So far, we’ve addressed topics like parental relationships, same-sex couples, the rights of stepparents and more. Today, we’re going to be examining when it might be appropriate for joint legal custody to be with the parents, and what that means for visitation schedules.

We’ll also be looking at the actions of parent coordinators in the legal landscape, and how they can help with things like making parenting time decisions. Continue reading ›

ParentsJeansKids-300x200Welcome back to another addition in our series of Parenting Time bullet point guides. These guides aim to give you a quick and easy insight into some of the most important parts of parenting time, visitation, and accompanying concepts in family law.

For today’s segment, we’ll be looking at the issues that may arise when someone not classed a “traditional” parent might seek visitation time opportunities. Specifically, we’ll be exploring concepts like same-sex couples, biological strangers, and the rights of stepparents.

As always, there are plenty of additional blogs and articles on my website if you find yourself in need of more guidance. Continue reading ›

Piggy-back-200x300There are many complicated components of family law to be aware of when you’re pursuing a divorce or separation, from equitable distribution to spousal and child support. For many parents and families whether never married or going through a divorce the biggest worry of all will be around the decisions that must be made regarding parenting time, and visitation schedules.

Most every parent wants to ensure they have enough time with their child, to do their part in raising that youngster to adulthood. Following on from my serious of bullet point guides about divorce, child support, and orders of protection, I’ve decided to create this guide to parenting time to help anyone in search of quick and easy information about parenting time issues.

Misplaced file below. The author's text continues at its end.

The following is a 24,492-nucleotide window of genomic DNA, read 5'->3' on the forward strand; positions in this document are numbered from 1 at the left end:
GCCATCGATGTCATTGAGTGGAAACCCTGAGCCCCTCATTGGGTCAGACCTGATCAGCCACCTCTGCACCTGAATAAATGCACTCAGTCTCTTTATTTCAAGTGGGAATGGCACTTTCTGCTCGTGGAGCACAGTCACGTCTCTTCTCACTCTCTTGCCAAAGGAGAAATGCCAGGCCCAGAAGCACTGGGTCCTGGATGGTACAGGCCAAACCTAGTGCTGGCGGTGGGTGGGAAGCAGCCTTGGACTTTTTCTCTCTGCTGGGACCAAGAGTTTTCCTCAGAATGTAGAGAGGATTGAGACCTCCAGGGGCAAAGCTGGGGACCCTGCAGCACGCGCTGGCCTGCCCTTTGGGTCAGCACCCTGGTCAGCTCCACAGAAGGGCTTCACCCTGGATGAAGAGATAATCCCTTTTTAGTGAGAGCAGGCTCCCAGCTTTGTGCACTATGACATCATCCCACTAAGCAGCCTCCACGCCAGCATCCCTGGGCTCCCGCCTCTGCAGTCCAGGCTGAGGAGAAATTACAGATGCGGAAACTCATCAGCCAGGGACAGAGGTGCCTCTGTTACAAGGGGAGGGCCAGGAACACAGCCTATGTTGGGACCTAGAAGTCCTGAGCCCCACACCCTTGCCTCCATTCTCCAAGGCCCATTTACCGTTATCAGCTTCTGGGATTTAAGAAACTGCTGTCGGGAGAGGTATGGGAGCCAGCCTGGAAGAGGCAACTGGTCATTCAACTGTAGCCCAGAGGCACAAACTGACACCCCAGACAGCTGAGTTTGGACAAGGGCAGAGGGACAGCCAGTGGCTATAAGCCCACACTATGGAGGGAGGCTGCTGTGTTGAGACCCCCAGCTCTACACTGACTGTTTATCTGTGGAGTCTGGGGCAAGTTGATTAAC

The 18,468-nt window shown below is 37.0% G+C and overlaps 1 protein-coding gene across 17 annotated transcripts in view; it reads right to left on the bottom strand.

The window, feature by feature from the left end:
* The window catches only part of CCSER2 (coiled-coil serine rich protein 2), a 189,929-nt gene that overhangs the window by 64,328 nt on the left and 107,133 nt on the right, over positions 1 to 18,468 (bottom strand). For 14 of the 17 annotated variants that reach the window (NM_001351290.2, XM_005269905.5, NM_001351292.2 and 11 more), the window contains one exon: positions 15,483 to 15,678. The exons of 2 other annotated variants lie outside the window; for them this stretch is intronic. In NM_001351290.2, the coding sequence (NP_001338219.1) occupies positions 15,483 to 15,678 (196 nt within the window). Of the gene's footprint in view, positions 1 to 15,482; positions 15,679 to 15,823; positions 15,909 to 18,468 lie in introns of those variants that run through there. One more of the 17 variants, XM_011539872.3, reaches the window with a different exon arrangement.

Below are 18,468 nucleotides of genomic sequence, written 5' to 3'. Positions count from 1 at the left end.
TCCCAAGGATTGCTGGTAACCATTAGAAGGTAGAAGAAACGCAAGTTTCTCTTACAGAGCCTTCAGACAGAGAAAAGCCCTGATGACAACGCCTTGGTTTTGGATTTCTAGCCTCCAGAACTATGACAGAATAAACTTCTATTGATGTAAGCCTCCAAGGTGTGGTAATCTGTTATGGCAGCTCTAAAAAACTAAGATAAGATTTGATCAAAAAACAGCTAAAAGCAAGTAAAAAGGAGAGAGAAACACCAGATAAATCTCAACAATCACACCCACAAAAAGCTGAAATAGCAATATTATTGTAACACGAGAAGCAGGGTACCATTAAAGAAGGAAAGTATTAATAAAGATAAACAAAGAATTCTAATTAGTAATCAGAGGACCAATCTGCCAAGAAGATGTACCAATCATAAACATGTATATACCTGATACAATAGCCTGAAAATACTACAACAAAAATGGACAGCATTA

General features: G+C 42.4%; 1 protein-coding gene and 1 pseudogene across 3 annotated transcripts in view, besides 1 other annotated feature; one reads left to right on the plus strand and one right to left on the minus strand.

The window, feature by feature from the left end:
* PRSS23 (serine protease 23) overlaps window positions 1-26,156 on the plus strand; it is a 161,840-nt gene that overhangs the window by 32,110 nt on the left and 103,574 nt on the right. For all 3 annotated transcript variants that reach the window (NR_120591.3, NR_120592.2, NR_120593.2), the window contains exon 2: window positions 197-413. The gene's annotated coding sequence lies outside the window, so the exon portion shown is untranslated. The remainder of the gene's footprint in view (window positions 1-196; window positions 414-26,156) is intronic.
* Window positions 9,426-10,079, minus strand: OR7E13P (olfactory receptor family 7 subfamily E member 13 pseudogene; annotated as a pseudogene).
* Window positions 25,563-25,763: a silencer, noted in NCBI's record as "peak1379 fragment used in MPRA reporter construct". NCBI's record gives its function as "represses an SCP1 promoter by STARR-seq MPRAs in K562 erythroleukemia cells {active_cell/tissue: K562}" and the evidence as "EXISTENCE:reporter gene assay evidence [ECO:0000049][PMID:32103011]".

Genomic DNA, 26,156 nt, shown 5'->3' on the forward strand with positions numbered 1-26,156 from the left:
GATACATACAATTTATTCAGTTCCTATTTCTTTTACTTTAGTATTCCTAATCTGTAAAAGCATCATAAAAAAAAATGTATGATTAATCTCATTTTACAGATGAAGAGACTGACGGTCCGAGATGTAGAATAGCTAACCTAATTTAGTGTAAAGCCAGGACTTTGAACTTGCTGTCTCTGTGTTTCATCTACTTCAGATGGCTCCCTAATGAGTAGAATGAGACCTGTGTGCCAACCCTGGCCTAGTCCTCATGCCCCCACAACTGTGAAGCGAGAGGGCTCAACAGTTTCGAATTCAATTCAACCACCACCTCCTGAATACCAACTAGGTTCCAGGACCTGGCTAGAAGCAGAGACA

In this segment of the guide, we’ll be taking a look at visitation schedules, and how they can vary drastically from one family to the next. Continue reading ›

Meditation-Coach-300x200Staying together for the kids is often not the choice people make in an unhappy marriage or relationship. For many, the best thing that can be done for both yourself and your little ones, is find a way to move on.  For others it might be continuing to work on the relationship. When the relationship with your children’s other parent doesn’t work, you need to think about how you can move forward without causing excessive discomfort for you and your child.

One common question that you may need to think about is whether it’s better to have the child living equally with you and another child’s parent. Another option could be to limit the amount of time that your child has with the other parent if the other parent might not be suitable for your child. Some parents even need to think about fighting the requests of other parents and making sure that they get adequate parenting time out of the new agreement.  What is the right choice?  What is the best process to use to get agreements or to make court orders?